Type 1- Short distal radius
Type 2- Radius in miniature (short proximal and distal)
Type 3- Absent distal radius
Type 4- Absent entire radius
More recently, we added a Type 5- which is a Type 4 deficiency + an absence of the proximal humerus- Type 5 article and a James, McCarroll and Manske added the Type 0 and N Modified Classification.
Perhaps the least common type of radial longitudinal deficiency is the Type 2- Radius in Miniature. Because it is uncommon, treatment is not clearcut. Here is one example of such a case.
|Type 2 Radial Longitudinal Deficiency. Note the very short radius bone.|
In this patient, we lengthened the radius in an attempt to better balance the wrist on the forearm bones. Unfortunately, we did not obtain as much length as we hoped but the length we did obtain stood the test of time over the next 12+ years. The wrist is balanced and the pollicization is doing well.
|2 years after lengthening surgery for Type 2 Radial Longitudinal Deficiency|
|4 years after lengthening surgery for Type 2 Radial Longitudinal Deficiency|
|12 years after lengthening surgery for Type 2 Radial Longitudinal Deficiency.|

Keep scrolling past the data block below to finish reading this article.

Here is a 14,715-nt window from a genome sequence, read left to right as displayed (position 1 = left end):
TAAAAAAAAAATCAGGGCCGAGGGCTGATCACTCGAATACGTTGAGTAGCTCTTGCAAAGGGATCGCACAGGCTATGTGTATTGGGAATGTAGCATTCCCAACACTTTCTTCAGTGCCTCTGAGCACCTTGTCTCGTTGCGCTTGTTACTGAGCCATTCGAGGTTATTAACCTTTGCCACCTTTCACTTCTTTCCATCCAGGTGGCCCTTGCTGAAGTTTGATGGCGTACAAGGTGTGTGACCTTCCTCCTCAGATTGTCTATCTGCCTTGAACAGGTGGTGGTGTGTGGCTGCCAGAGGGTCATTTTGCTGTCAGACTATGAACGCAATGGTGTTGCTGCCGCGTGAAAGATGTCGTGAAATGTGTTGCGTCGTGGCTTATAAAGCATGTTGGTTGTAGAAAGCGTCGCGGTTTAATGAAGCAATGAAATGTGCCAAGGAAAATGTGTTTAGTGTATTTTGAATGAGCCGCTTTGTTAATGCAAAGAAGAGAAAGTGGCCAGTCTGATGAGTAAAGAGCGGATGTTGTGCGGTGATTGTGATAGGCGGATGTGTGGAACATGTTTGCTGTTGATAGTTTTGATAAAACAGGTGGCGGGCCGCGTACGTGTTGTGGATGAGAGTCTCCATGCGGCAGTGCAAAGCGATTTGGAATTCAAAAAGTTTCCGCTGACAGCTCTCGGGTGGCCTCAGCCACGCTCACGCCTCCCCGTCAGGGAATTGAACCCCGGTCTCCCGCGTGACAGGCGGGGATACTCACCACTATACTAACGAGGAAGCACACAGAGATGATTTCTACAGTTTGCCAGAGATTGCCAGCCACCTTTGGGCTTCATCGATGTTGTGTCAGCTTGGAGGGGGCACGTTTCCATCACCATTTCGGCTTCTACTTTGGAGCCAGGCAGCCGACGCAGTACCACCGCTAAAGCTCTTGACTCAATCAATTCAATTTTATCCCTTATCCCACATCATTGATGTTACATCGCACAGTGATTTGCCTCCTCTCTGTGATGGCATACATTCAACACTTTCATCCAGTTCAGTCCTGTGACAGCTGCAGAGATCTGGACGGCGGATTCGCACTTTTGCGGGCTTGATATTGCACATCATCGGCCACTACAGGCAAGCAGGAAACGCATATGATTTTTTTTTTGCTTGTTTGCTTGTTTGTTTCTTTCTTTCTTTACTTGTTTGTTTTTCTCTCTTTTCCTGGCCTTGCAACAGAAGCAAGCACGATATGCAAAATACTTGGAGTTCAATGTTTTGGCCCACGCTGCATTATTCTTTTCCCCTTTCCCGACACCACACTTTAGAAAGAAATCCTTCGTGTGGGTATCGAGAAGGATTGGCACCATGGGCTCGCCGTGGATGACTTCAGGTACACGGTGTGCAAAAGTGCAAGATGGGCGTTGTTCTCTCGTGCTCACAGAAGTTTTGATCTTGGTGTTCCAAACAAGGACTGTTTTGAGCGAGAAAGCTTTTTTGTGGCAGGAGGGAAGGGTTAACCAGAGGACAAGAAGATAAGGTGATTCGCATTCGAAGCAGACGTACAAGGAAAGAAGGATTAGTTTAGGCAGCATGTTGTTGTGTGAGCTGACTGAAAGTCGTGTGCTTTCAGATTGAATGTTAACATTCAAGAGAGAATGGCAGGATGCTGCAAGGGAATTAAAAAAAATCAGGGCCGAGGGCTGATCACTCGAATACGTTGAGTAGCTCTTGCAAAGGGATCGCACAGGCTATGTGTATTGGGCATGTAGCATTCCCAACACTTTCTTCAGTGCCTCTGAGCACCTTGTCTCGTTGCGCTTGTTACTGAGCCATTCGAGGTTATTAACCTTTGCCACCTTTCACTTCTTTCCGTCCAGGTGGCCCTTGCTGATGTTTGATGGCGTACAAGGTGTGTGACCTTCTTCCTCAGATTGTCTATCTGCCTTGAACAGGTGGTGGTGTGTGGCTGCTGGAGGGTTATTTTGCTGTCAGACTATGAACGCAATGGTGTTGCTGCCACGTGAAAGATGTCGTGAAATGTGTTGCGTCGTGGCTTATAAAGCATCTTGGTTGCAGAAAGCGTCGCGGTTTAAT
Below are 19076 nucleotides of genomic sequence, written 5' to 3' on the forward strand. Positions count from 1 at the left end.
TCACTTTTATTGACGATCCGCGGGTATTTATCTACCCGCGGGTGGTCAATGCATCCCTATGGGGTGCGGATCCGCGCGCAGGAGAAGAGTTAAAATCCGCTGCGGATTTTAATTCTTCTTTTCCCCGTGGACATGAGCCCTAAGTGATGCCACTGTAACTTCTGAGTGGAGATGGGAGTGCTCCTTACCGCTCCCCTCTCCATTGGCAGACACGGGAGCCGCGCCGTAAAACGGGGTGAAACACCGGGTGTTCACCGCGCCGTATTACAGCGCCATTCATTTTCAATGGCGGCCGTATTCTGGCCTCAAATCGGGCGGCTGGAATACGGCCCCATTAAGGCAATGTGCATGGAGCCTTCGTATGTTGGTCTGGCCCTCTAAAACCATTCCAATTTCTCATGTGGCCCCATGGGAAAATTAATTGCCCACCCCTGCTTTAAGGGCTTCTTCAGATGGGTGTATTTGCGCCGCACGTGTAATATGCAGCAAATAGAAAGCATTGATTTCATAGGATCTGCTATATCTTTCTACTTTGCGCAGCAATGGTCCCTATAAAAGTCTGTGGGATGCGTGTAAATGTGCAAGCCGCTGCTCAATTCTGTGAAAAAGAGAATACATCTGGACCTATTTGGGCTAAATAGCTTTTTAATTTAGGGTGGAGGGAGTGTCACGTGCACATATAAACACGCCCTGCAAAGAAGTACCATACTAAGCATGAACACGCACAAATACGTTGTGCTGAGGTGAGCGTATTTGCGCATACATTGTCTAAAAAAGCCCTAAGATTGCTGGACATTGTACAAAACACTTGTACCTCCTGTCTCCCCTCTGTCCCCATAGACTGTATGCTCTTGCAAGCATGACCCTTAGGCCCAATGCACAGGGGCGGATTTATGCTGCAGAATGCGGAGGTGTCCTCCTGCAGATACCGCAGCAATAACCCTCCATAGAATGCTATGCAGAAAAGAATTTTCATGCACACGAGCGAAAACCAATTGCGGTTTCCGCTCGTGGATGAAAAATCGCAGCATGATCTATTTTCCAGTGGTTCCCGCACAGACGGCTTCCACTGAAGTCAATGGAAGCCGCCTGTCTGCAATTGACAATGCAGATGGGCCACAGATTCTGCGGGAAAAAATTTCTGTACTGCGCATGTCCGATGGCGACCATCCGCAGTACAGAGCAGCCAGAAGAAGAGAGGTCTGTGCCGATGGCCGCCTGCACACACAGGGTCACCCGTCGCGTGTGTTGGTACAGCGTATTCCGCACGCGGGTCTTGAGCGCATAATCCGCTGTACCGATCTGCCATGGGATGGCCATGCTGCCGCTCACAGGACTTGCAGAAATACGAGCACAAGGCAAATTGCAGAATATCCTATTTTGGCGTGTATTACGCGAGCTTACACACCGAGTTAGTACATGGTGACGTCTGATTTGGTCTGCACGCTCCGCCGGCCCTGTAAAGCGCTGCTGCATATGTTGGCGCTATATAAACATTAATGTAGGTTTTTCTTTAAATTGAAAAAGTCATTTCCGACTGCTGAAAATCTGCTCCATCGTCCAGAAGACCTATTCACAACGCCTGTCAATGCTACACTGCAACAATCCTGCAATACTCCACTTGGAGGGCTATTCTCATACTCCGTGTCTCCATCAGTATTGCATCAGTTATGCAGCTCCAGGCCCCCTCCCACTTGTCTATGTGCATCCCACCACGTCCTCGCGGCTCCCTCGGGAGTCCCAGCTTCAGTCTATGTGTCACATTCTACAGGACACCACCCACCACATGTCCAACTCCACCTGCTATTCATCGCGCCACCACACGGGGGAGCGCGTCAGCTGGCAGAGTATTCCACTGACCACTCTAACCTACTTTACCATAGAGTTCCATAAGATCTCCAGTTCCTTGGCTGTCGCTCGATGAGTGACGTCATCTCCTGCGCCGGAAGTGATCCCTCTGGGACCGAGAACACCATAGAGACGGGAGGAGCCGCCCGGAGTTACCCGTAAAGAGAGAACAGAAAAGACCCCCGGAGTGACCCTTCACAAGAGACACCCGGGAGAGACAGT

Here are clinical pictures of the patient at 12 years after surgery for Type 2 Radial Longitudinal Deficiency. There are several interesting features. First, the ulna has a big bow which makes it look like the elbow does not straighten fully (it does). Second, the wrist has remained relatively balanced- we will continue to follow him and with growth there may be a need to lengthen the bone a second time. This time, we would plan an external fixator lengthening- this option was not possible due to the young age at the time of the first surgery. There is also a pollicization which has helped function.
|Type 2 Radial Longitudinal Deficiency. 12 years after surgery. Note relatively balanced wrist and pollicization.|
|Type 2 Radial Longitudinal Deficiency. Elbow straight (it doesn't look straight as the ulna bone is curved (bowed).|
Charles A. Goldfarb, MD
My Bio at Washington University